Living in UK has both advantages and disadvantages, one of the main advantages is that there are always events around London, and that they are really well organized. Everything is prepared carefully so that you can enjoy as much as possible without problems.
I think Wimbledon is one of the best examples of this. One of the first sports tournaments in history, and the only grand slam in the ATP tennis circuit where you can still “easily” get great tickets on the same day.
Here is my experience:
We finished work on Friday at 5pm, and we begun our journey, We were 7, five went by car, I had to go by train and then metro, and the other one came directly from London. I was the first to arrive around 7pm to “The Queue”, there is vast grass yard where you can camp. When you get there that staff is sorting the people as they arrive giving you a ticket and a place to camp.
Already 1448 people in front of me WTF. Well lets see how it goes. After a while the rest of the crew arrived (They got 1560 position), and we set up the camp. For the moment we were lucky, the rain had stopped that morning after a horrible week.
The ambient is really nice, with families and children running around. We played a bit with the ball, and then we had dinner, and soon after the sunset we went to sleep, the next day was going to be very large Early in the morning when the sun raises at 5am the staff begins to wake up people. All my body hurts, the grass is not a nice matress, we had breafest and we pick up the tents, and we got dressed in our John McEnroe suits. The staff begin to put the people in line, we met a nice Californian that had been doing the queue for more than 15 years, that kept us entertained with jigsaw games. There were 10,000 people now in the quere and in twiter the organisattion was giving advice that there were more people in the queue than tickets for that day.
Then as soon as the queue advances the staff begins sharing wristbands to let you buy a ticket to the main courts, usually there are 500 for the central court, 500 for court no1 and 500 for court no2, but depending if the people in front of you wants to go into this courts or just to the grounds you can be more o less lucky, and at the end … YESS we were lucky and we all got wristbands for court no2.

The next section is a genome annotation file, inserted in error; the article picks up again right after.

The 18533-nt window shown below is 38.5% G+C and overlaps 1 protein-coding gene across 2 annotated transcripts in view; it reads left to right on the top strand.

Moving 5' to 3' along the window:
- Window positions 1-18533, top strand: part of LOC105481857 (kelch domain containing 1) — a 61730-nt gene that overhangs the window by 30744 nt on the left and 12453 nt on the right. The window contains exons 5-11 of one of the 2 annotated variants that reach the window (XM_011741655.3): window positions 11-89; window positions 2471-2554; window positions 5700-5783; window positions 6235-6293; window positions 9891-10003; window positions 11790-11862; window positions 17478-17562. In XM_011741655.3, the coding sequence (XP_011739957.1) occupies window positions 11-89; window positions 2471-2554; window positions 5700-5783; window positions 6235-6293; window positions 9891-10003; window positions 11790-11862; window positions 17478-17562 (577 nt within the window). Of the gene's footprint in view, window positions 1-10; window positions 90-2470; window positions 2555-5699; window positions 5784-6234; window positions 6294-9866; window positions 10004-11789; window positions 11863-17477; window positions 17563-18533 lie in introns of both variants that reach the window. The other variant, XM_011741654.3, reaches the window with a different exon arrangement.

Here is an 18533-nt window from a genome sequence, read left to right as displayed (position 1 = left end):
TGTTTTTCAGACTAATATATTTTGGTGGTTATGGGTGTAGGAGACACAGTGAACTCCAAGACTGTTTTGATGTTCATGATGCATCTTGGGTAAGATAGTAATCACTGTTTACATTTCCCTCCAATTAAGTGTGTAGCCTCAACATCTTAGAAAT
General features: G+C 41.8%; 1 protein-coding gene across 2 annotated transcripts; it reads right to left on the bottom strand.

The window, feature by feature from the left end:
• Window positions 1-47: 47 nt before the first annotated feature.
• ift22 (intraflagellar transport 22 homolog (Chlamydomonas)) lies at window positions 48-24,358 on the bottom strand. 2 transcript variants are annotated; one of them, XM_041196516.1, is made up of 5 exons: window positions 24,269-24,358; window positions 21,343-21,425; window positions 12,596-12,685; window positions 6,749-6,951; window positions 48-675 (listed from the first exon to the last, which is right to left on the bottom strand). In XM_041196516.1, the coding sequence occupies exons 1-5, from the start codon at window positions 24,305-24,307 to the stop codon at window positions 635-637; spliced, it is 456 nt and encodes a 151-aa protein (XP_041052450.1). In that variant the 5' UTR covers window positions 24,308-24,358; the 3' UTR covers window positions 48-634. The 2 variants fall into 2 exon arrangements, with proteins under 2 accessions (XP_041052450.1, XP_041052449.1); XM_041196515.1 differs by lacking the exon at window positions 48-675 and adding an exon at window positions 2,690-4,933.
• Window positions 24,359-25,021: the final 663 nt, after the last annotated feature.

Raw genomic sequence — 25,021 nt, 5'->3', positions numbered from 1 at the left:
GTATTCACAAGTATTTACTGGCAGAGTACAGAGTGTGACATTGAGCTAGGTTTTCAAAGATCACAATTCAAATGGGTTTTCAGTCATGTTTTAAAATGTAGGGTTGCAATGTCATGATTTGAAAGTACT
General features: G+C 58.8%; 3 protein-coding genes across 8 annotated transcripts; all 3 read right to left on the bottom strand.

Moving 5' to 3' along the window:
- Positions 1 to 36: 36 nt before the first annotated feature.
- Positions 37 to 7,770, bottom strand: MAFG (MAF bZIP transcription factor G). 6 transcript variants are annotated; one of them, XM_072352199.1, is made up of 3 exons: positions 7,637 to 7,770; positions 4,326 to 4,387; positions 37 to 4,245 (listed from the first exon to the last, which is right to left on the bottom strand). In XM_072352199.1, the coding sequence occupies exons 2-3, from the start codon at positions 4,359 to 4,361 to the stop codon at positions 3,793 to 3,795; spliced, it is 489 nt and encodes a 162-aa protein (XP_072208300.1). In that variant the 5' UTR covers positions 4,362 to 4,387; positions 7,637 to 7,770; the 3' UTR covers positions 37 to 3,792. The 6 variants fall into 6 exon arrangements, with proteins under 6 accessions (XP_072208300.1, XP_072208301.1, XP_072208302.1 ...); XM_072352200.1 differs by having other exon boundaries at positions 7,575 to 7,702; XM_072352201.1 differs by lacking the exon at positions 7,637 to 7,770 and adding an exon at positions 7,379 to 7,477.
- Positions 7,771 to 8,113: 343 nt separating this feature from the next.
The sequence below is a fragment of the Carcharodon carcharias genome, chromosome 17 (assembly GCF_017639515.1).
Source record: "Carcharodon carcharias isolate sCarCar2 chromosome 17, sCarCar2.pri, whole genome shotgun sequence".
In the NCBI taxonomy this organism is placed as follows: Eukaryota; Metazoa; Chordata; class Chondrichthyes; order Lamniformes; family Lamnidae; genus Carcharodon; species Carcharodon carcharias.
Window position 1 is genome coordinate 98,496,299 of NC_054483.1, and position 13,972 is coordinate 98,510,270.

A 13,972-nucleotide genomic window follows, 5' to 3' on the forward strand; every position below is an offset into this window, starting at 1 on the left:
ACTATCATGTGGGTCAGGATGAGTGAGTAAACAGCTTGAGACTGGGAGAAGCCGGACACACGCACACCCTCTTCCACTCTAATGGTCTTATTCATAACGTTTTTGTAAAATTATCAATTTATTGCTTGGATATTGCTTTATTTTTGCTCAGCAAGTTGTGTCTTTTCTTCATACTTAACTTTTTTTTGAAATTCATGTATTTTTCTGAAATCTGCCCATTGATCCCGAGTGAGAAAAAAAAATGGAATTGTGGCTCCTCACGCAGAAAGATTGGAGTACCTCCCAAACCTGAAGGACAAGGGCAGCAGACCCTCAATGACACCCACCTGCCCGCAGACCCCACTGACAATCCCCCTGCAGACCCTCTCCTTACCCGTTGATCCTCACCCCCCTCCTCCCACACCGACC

Before going through a airport-like security check we were interview by the radio, our John McEnroe dress was a totally success, everyone was looking and taking photos. And finally we were paid and we got inside. The target was to arrive to court number no3 where Verdasco was going to play, I was a difficult task cause for the people that had only grounds ticket, it was the best court where they could get access, but we manage to get inside.
It was great, my brother in law and I manage to get a couple of seats in the first row. Wow we were just a few meters from Verdasco, he won, clearly in a couple of hours, he played a really good match. After that we had lunch, a quick burger and back to watch matches in the grounds, try to see a famous player in the training center, got our big tennis ball signed by few amateur ones. A photo in one of the sponsor stands, buy some merchandise and gifts, and then we watch in court no2 the local idol, the British Laura Robson, who won in a spectacular match with all the crowd supporting her and the Feliciano, who lost. Another walk through the grounds, and we were pretty lucky to find Del Potro coming out from a court, he signed one of our wimbledon caps, and briefly talk with the people outside, he is really tall man.
Then we went to support Almagro in mixed doubles, as he is from a city near the one I was born. A never ending match we had to leave in the las set when the score was 12-13, finally we knew later they lost 19-17.
To finish the day we watch in the mountain in the giant screen the match in central court of David Ferrer, he won playing great tennis. Afterthat our journey was over. The experience was great, I recommend the whole process of doing the queue and getting into the club, the weather was really nice this time, you can hardly ever see this kind of sun and blue sky in London. I hope that as the winner of Wimbledon usually says, I will come next year again.